Hewlett Packard has unveiled a new edition of its portable datacentre, which is based on a standard 20-foot shipping container and is just half the size of its original model.
The company is pitching its hopes on the fact that entry price of the small-sized of the datacentre would augment its adoption in the small and medium-sized companies.
In addition, the small size would further make it easier to ship the machine, as rugged tracks in some part of the world make it difficult to ship the bulky 100,000-pound fully loaded 40-foot shipping container.
Dubbed as “Performance Optimised Datacenter”, or simply “POD”, the solution would offer businesses a more compact way to increase their storage capacity and compute power quickly, without actually necessitating pouring extra sum in new datacentre or upgrading the capabilities of the existing one.
The new 20-foot containerised datacentre can accommodate 10 racks of compute gear, as against 22 racks for the 40-foot version. The first iteration of the datacenter was released somewhere in the mid of the year 2008, following other companies, such as Sun Microsystems, now a part of Oracle.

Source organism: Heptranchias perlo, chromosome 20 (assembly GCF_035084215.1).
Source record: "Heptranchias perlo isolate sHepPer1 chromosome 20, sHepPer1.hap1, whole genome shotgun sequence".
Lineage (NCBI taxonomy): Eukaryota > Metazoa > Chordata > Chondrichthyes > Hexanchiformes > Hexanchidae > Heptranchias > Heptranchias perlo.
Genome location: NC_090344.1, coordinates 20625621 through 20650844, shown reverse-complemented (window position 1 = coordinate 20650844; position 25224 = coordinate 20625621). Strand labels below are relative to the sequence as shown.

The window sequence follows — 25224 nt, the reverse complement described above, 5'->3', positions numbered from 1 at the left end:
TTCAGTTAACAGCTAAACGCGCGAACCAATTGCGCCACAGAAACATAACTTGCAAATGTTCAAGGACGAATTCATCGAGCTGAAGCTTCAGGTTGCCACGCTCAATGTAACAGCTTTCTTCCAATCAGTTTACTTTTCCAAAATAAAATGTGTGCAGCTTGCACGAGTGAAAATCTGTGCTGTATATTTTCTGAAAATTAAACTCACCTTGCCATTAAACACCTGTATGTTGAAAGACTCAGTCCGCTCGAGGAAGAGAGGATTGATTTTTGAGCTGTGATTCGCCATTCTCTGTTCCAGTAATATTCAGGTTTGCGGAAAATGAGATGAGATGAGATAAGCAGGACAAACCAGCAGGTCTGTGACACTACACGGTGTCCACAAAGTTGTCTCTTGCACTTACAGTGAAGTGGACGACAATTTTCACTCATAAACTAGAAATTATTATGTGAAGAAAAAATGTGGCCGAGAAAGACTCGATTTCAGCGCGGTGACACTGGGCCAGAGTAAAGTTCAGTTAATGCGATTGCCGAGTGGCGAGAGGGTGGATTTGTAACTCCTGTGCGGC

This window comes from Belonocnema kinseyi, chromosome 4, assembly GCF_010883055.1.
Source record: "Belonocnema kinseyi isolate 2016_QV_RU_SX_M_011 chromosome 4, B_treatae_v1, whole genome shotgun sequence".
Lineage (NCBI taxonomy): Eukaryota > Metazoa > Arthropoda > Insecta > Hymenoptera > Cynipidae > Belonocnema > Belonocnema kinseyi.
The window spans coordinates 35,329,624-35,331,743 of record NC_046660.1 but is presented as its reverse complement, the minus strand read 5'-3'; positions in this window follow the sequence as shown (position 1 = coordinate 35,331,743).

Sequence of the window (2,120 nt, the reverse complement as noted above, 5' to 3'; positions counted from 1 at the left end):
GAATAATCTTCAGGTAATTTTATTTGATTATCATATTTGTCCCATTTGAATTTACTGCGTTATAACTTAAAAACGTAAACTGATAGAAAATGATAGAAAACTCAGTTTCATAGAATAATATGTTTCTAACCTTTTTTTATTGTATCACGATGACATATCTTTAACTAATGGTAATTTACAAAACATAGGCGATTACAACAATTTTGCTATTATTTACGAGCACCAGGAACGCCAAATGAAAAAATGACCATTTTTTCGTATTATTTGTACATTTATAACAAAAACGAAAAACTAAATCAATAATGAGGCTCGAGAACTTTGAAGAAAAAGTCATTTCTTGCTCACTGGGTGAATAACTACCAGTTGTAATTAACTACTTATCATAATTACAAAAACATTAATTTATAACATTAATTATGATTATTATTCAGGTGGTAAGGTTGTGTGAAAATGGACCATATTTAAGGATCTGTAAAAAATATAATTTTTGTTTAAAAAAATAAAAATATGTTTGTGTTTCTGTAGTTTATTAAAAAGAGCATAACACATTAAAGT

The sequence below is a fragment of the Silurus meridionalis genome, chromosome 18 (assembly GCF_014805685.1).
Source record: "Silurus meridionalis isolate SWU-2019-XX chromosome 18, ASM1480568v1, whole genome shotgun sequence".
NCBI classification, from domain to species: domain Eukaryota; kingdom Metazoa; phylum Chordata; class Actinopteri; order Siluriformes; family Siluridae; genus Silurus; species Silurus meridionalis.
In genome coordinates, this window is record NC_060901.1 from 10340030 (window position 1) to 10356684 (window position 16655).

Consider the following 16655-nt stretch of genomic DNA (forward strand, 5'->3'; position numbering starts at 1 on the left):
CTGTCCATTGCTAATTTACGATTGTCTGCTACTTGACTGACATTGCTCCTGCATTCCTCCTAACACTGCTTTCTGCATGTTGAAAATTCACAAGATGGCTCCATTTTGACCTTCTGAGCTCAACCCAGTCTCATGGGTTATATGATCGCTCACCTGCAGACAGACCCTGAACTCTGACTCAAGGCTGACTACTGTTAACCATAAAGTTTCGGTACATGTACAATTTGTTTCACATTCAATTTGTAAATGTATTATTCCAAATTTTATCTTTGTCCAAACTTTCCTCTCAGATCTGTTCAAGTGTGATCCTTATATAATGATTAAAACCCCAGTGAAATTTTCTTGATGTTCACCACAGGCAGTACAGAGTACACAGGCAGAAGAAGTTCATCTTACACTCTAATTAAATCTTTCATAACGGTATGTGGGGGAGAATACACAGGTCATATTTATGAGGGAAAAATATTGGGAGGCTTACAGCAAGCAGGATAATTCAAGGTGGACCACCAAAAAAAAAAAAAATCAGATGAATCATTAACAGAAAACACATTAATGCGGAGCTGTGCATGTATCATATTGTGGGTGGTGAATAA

Base pricing for the 20-foot container, without any added IT equipments, is fixed at $60,000, while list base price for its 40-foot cousin is $1.2 million for the high density POD and $1 million for the low density POD, according to Jean Brandau, product manager for POD at HP.
We don't have figures at hand about how well these niche-market data centres are selling but we expect it to be low especially as some big customers like Google or Microsoft tend to go for custom-made models that suit their needs. An interesting idea but still unlikely to become mainstream because of its inherent specs.